The first in a regular series of musings...

Published on Tuesday 9th August, 2011 by Celtic Trust

Vincent Doherty begins his regular blog today. If you like it, tell us. If you don't, tell him!

On the road again.


I’ve committed to doing a regular blog on the Trust website. As a regular contributor to a number of publications it’s difficult sometimes not to keep saying the same things. I’ve also been reluctant to take it on before because I was unsure if I’d be able to stick with it. But here goes, let’s see what transpires. It should be noted that these views are my own and not those of the Celtic Trust so if you have anything you wish to comment on direct it to me rather than the Trust. I alone am responsible for the content.


Being part of the Home support.


It was good to see all the important people in Dublin for the Super Cup last weekend, although it was odd for some of us being part of the home support. I thought we did ok, even in the defeat to Inter, we were unlucky on several occasions and the second goal was like watching in  slow  motion.  Just what Zaluska was doing  at the time of the second goal remains a mystery. He had time to collect the ball and go for a quick cup of tea instead of “fannying aboot” as one of my friends from Glasgow so delicately put it. We still need a goal-keeper if we are to steady the defence and progress in Europe.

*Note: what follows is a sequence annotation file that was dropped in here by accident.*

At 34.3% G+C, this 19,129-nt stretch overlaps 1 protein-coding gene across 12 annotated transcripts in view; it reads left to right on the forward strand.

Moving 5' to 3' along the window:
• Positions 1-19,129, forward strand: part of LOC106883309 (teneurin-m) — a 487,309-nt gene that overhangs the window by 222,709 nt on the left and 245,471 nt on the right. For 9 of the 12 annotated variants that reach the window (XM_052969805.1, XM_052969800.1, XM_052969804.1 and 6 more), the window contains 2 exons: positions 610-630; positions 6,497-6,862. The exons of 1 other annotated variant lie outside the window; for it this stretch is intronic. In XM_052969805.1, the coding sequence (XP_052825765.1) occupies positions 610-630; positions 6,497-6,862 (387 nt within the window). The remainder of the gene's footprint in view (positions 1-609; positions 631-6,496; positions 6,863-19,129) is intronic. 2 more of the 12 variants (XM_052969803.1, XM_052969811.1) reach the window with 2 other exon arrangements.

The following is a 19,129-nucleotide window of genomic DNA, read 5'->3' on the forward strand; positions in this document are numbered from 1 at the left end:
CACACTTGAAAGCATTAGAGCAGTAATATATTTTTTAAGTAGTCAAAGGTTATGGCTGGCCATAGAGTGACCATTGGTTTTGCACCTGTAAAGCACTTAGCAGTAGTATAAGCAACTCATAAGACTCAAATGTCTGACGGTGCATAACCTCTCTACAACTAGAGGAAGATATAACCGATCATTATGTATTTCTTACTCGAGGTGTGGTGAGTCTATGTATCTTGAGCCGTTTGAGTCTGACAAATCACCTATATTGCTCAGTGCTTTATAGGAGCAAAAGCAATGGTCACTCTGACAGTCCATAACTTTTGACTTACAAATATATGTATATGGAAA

Strange indeed that feeling of getting up at 10 o’clock  on a match-day morning  and having time for a long breakfast before heading of for a bite of lunch and a few drinks with friends before the game. Usually we’re in Glasgow by 10, never mind just getting up. It seemed even stranger when we actually sat down at the game, like, isn’t there lots of other things we should have had to do before earning the right to see the Celtic. When I hear from old friends or relations in and around Glasgow who ‘don’t bother’ to go to games anymore, except ‘big ones’ it really makes me sad - and mad. There’s a sense of betrayal, a sense of alienation from the people concerned. Some things are important in helping define who we are, not only symbolically but actually. Celtic is a big part of my identity and a fundamental symbol of the Diaspora. That’s why I make the trip so frequently to stand side by side in common cause with my brothers and sisters in the Celtic family. Besides the travel is a whole lot easier than it used to be, I remember the prolonged adventure undertaken by me and ‘Wee Charlie’ Mc Laughlin when we made our way to our first game, the Cup final of 1970. It was like a trip across the world. Took us 18 hours from when we left Derry till we arrived in Glasgow. Now if we’re lucky we can be home within 18 hours of leaving the house.


The Away Support.